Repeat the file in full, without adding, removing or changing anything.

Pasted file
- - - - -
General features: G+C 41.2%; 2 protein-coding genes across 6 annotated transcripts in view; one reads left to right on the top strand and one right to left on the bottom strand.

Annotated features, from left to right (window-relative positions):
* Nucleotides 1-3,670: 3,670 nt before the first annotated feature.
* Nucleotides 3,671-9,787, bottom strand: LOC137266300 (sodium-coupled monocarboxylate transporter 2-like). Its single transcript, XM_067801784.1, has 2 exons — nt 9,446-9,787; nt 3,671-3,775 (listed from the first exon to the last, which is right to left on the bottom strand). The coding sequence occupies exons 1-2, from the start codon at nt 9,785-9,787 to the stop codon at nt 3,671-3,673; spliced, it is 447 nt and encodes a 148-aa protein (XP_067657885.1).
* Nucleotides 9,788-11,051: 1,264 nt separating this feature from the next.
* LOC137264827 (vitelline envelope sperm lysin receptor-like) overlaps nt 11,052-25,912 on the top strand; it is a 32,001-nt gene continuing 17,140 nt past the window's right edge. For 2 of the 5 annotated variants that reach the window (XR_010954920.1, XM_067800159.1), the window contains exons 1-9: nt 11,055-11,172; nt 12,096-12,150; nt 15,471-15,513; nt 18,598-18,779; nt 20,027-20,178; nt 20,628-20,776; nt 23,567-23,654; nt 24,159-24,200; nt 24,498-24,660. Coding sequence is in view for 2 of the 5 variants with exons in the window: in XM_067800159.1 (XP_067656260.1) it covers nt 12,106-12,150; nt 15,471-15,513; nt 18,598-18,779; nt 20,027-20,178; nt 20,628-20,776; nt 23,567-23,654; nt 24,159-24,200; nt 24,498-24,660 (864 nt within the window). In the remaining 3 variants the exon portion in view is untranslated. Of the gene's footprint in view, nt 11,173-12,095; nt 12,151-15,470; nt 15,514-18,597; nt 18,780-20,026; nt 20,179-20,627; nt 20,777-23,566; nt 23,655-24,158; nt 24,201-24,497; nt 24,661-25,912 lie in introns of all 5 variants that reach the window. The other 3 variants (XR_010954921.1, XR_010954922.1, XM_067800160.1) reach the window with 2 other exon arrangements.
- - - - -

General features: G+C 41.2%; 2 protein-coding genes across 6 annotated transcripts in view; one reads left to right on the top strand and one right to left on the bottom strand.

Annotated features, from left to right (window-relative positions):
* Nucleotides 1-3,670: 3,670 nt before the first annotated feature.
* Nucleotides 3,671-9,787, bottom strand: LOC137266300 (sodium-coupled monocarboxylate transporter 2-like). Its single transcript, XM_067801784.1, has 2 exons — nt 9,446-9,787; nt 3,671-3,775 (listed from the first exon to the last, which is right to left on the bottom strand). The coding sequence occupies exons 1-2, from the start codon at nt 9,785-9,787 to the stop codon at nt 3,671-3,673; spliced, it is 447 nt and encodes a 148-aa protein (XP_067657885.1).
* Nucleotides 9,788-11,051: 1,264 nt separating this feature from the next.
* LOC137264827 (vitelline envelope sperm lysin receptor-like) overlaps nt 11,052-25,912 on the top strand; it is a 32,001-nt gene continuing 17,140 nt past the window's right edge. For 2 of the 5 annotated variants that reach the window (XR_010954920.1, XM_067800159.1), the window contains exons 1-9: nt 11,055-11,172; nt 12,096-12,150; nt 15,471-15,513; nt 18,598-18,779; nt 20,027-20,178; nt 20,628-20,776; nt 23,567-23,654; nt 24,159-24,200; nt 24,498-24,660. Coding sequence is in view for 2 of the 5 variants with exons in the window: in XM_067800159.1 (XP_067656260.1) it covers nt 12,106-12,150; nt 15,471-15,513; nt 18,598-18,779; nt 20,027-20,178; nt 20,628-20,776; nt 23,567-23,654; nt 24,159-24,200; nt 24,498-24,660 (864 nt within the window). In the remaining 3 variants the exon portion in view is untranslated. Of the gene's footprint in view, nt 11,173-12,095; nt 12,151-15,470; nt 15,514-18,597; nt 18,780-20,026; nt 20,179-20,627; nt 20,777-23,566; nt 23,655-24,158; nt 24,201-24,497; nt 24,661-25,912 lie in introns of all 5 variants that reach the window. The other 3 variants (XR_010954921.1, XR_010954922.1, XM_067800160.1) reach the window with 2 other exon arrangements.